The confusion among lawmakers about the school voucher law they approved Thursday is disturbing.
Their failure to understand the bill involves both the details and the devastating effect it may have on public schools.
In broad terms, the bill creates two separate types of tax credits. The families of students assigned to failing schools get a tax credit of $3,500 which they can apply to the tuition of a private or religious school if they elect to transfer. The other tax credit is available to individuals or corporations who finance a scholarship fund designed to make up the large gap between $3,500 and the tuition charged by the private school they elect to attend, if the school agrees to accept them.
Both tax credits are financed entirely by the Education Trust Fund, so the money comes directly from the operating budget of public schools.
Gov. Robert Bentley said Monday the only way a school could be labeled “failing,” thus triggering tax credits for students who elect to leave the school and attend a private or parochial school, is based on a school-grading system included in a law passed last session. He is wrong. The bill he said he will sign today includes four different methods a school can end up in the failing category.
Many of the Republican lawmakers who voted for the bill — some of whom had no more time than Democrats to review it — thought the ETF’s maximum financial exposure was $25 million. The $25 million cap, however, only applies to the scholarship fund. The far greater exposure comes from the vouchers issued to students who elect to transfer from “failing” public schools to private ones.
Estimates from Bentley and lawmakers on how many schools fall into the “failing” category range from 75 to 202. The agency that has the data — the state Department of Education — is scrambling to come up with a number. Bentley and GOP lawmakers — who have a supermajority in both houses — intentionally concealed the bill from the state superintendent because they feared he would oppose it.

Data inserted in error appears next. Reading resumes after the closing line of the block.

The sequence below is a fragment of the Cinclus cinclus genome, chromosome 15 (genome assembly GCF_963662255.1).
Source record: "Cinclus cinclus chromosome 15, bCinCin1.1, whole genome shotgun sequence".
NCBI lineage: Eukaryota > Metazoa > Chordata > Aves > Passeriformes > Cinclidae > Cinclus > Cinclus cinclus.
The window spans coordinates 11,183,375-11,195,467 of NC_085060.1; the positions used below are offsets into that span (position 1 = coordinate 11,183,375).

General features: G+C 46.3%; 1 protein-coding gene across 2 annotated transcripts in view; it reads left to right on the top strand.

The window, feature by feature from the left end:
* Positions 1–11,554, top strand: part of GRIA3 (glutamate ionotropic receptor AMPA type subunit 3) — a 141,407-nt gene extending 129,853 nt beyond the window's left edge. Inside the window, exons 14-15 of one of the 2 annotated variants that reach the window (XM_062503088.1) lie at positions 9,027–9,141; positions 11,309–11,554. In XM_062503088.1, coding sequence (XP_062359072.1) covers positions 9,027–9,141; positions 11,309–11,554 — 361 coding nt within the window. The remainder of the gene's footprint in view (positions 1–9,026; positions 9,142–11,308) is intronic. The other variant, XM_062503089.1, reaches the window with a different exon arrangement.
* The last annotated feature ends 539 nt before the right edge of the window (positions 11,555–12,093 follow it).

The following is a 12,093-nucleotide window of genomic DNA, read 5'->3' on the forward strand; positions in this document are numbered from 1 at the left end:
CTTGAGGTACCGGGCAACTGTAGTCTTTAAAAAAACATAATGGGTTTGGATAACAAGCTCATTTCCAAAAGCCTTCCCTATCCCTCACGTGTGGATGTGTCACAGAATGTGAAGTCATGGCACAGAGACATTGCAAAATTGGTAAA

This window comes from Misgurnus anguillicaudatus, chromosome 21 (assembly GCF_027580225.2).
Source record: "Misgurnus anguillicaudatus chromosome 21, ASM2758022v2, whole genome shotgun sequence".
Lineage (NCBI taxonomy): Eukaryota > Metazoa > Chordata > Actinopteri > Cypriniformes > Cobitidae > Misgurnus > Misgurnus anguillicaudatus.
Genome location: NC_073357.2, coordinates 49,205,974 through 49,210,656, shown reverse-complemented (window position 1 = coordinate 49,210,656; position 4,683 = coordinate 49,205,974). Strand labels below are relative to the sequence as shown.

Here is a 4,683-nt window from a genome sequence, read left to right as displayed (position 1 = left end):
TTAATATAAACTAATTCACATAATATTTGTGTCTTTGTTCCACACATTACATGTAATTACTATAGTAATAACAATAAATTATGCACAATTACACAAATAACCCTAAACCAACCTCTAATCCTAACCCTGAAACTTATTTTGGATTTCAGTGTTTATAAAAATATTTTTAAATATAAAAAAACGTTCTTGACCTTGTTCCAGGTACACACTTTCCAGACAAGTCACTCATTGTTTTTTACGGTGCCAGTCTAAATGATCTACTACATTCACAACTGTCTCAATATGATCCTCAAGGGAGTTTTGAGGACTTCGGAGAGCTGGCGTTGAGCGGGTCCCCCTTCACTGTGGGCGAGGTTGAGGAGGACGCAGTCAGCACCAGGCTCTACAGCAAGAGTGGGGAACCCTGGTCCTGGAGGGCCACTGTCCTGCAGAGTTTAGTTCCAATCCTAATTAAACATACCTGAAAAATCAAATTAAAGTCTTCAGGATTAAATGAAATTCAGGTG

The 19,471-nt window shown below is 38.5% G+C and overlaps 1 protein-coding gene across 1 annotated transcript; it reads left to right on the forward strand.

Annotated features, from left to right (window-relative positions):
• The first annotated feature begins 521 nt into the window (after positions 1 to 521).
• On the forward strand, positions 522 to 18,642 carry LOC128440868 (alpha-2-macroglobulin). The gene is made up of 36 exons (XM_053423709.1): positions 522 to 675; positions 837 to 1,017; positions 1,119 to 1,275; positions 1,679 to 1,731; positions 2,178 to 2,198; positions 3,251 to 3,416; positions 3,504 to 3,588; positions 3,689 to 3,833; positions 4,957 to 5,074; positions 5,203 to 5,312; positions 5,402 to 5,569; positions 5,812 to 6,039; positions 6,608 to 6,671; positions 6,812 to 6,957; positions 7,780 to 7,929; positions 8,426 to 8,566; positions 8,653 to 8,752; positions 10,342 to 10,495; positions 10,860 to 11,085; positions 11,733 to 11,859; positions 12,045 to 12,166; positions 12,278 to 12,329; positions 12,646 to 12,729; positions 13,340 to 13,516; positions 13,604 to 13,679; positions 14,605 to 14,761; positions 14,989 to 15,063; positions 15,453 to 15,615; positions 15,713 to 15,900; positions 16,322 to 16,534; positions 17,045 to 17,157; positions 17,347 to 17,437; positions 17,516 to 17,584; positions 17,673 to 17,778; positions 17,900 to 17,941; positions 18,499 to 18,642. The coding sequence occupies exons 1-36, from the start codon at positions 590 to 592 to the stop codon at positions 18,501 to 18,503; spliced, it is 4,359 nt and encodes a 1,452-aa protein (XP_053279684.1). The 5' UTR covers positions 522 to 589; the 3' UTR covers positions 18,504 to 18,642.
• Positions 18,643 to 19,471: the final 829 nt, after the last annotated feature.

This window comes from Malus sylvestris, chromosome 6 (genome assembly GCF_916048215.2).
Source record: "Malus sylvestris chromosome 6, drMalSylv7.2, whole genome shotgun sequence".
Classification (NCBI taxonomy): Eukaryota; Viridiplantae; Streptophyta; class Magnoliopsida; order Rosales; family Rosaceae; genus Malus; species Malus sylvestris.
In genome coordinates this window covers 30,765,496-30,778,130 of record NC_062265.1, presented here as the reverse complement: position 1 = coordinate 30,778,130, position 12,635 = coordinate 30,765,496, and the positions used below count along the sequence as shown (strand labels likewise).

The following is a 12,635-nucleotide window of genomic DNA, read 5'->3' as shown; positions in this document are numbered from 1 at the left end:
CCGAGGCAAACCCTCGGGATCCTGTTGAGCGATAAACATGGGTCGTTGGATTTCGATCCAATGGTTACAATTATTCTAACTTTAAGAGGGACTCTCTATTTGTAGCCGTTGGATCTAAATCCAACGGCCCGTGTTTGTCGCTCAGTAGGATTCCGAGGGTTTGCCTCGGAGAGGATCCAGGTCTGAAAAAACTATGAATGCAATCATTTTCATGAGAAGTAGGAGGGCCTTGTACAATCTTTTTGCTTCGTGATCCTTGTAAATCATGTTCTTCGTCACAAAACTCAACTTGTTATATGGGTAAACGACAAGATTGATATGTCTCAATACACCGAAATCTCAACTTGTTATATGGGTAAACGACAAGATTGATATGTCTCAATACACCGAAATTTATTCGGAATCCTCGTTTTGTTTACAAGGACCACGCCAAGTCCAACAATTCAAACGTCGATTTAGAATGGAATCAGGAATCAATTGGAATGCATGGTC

Not only do they not know how many schools are affected, Bentley and lawmakers don’t know how many students are enrolled in those schools. A blind-sided Department of Education is trying to pull the numbers. Bentley admits he has no idea how much the bill will cost.
Bentley said Monday lobbyists had no input into the bill. In fact, the bill is modeled after a template created by the American Legislative Exchange Council, an organization funded by corporate interests likely to benefit from its model laws.
Numerous studies of similar laws in other states find no benefit to students who use the vouchers.
The reason Bentley and many lawmakers do not understand the bill is the deceitful way in which it was passed. Senate Pro Tem Del Marsh, the driving force behind the bill, and Bentley candidly admit they tried to keep education officials, other lawmakers and the public from discovering the 28-page bill existed. They succeeded. It emerged from a conference committee slated to work out minor differences in the House and Senate versions of a seven-page bill on school flexibility.
Lawmakers passed a bill that will dramatically reduce funding for public schools. They did so without understanding the bill, and while trying to avoid input.
That’s no way to pass a bill. It’s no way to run a state.